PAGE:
Alexander Nabavi-Noori – Founder, lecturer of YOTUS. Alexander attended Palm Desert High School where he was a founding member and President of the PDHS Junior Statesmen of American for 3 years. He has a passion for politics and government and during his time at PDHS, he used this passion to help run the biggest scholarly club on campus where students came together weekly to debate politics, policy, and other ideas. After graduating from PDHS in the top ten of his class, he began studying both Political Science and Economics at the University of California, Los Angeles where he was a writer for the UCLA Undergraduate Law Journal. He is now seeking to help high school students become excited about politics and government while also helping them hone essential skills such as analytical reading, writing, and debate skills that will be essential to them in college.

Matthew Levine – Founder, lecturer of YOTUS. Matthew attended Palm Desert High School and was the founder and first President of the PDHS Junior Statesmen of America. He was a member of PDHS JSA for 3 years and during that time helped create a club that gave students an opportunity to debate their thoughts and ideas on various issues. Matthew is very interested in politics and government and has a special interest for foreign affairs and world politics.


Course Outline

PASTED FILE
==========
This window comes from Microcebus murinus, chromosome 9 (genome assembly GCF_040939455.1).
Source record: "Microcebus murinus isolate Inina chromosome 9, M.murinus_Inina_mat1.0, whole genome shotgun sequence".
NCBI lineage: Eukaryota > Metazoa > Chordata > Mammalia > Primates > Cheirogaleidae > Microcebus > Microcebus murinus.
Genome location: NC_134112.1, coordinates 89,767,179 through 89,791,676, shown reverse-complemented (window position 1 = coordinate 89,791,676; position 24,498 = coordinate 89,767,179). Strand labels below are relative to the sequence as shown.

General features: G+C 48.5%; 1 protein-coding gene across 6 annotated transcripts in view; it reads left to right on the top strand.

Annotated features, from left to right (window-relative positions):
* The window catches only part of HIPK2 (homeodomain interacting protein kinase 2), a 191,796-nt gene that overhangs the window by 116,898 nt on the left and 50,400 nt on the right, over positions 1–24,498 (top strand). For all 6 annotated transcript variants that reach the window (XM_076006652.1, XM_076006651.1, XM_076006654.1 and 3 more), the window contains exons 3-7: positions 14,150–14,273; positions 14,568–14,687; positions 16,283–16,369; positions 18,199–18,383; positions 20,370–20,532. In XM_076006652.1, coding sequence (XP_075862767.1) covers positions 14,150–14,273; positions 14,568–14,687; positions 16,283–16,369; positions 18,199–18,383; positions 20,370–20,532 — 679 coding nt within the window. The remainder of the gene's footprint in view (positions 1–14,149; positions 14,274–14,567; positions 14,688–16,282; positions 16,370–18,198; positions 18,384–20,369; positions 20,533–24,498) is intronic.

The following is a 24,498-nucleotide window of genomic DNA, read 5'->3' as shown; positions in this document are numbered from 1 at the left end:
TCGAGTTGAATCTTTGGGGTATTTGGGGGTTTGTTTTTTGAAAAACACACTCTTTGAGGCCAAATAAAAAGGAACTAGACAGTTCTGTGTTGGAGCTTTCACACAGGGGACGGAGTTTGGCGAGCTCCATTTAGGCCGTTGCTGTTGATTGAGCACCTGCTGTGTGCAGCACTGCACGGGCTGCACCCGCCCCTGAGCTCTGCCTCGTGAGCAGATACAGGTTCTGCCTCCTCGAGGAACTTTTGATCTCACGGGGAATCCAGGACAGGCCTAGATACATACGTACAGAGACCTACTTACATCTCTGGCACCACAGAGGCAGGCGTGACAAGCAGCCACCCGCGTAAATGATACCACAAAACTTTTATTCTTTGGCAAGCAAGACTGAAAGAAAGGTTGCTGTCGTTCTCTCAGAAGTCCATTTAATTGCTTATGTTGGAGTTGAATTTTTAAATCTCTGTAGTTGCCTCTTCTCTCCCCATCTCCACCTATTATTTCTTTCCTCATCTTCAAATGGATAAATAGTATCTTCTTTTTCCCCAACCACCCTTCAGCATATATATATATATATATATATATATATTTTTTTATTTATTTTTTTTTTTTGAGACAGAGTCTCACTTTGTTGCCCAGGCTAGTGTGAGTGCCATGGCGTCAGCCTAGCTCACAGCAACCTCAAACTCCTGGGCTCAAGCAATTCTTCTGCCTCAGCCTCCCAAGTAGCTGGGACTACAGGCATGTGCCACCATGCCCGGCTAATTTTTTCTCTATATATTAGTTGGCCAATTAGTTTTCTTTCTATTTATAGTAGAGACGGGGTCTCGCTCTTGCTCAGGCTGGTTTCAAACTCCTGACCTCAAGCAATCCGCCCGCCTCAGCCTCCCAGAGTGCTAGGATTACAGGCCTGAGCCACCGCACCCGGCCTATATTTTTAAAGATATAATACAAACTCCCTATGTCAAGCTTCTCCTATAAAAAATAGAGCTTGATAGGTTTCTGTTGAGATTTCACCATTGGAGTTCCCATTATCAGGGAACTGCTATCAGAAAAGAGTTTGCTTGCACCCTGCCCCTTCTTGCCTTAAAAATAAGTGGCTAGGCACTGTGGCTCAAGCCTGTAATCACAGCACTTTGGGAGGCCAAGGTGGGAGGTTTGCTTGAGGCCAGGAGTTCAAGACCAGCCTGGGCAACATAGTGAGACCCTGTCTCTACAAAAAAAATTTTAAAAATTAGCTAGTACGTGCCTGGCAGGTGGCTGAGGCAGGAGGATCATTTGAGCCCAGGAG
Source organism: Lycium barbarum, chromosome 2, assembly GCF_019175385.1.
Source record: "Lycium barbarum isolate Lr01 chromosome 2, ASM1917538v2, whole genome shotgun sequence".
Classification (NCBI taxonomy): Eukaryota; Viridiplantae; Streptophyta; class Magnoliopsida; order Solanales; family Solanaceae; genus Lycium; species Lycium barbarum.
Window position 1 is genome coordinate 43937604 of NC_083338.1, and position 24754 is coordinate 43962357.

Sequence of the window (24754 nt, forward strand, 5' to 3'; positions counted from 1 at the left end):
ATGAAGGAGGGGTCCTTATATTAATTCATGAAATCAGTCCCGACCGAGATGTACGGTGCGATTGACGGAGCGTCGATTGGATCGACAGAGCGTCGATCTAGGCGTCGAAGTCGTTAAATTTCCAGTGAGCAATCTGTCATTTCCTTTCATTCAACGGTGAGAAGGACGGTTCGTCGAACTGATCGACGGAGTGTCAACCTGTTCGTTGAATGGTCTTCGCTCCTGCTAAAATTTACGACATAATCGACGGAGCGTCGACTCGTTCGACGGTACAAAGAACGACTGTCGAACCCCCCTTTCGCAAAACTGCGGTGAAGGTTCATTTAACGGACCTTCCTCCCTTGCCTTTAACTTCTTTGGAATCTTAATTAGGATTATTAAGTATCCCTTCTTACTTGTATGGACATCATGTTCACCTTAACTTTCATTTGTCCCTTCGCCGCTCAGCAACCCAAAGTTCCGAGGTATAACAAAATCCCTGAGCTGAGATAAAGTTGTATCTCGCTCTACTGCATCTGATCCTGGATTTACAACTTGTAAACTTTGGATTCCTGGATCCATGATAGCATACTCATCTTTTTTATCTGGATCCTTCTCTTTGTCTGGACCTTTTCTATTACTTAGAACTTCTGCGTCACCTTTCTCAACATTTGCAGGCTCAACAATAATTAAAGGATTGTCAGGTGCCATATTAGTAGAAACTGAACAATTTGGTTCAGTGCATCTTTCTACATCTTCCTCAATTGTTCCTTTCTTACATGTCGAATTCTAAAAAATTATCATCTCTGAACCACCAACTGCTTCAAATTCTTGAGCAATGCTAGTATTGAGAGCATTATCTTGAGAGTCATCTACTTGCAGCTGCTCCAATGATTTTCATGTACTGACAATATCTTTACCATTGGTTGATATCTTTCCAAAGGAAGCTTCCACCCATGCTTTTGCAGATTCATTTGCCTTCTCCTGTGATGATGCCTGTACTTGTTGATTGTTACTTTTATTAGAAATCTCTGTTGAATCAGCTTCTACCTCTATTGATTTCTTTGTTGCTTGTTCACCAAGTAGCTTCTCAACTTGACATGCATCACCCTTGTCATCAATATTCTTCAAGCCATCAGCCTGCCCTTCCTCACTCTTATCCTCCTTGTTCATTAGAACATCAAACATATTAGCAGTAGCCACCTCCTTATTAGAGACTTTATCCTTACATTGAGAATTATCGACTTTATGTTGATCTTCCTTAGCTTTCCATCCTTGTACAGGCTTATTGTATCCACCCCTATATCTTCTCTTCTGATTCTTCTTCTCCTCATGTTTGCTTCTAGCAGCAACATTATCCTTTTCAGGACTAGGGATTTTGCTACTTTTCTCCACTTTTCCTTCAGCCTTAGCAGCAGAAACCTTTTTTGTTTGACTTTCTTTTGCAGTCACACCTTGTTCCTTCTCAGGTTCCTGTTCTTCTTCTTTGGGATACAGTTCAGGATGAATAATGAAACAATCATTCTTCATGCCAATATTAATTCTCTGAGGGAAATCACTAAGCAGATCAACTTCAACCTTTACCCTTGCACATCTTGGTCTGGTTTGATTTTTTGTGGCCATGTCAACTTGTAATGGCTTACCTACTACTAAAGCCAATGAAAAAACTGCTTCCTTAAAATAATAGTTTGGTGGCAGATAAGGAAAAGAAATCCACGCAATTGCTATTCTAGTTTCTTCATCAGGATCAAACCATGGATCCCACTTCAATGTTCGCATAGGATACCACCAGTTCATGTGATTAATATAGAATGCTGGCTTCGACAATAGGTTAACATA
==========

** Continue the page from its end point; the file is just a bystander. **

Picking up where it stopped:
Week 1: Introduction to Politics, Government, and Ideology


– Take the quiz at http://isidewith.com/ and bring results to class. Make sure to answer the additional questions available for each category as well by clicking the “Show more questions” link below each set of questions.


In this week’s seminar, we will be introducing the course and the group blogging assignment. We will also begin by covering the principles of what “politics” means and what characterizes a “government.” We will start small and talk about our grievances at school and in the local community, and link those to the idea of government and what policy and community leaders can do to address those problems. We will then look to some of the Enlightenment thinkers such as Locke, Voltaire, Hobbes, Rousseau and Montesquieu and what their ideal forms of government looked like. We will also discuss, as a group, our own thoughts of what we think the roles and responsibilities of the government and its citizens are. We will link the ideas of the Enlightenment thinkers and our own Founding Fathers with the results that the students got in their iSideWith quiz. We will analyze what these results mean and where they lie on the “political spectrum.”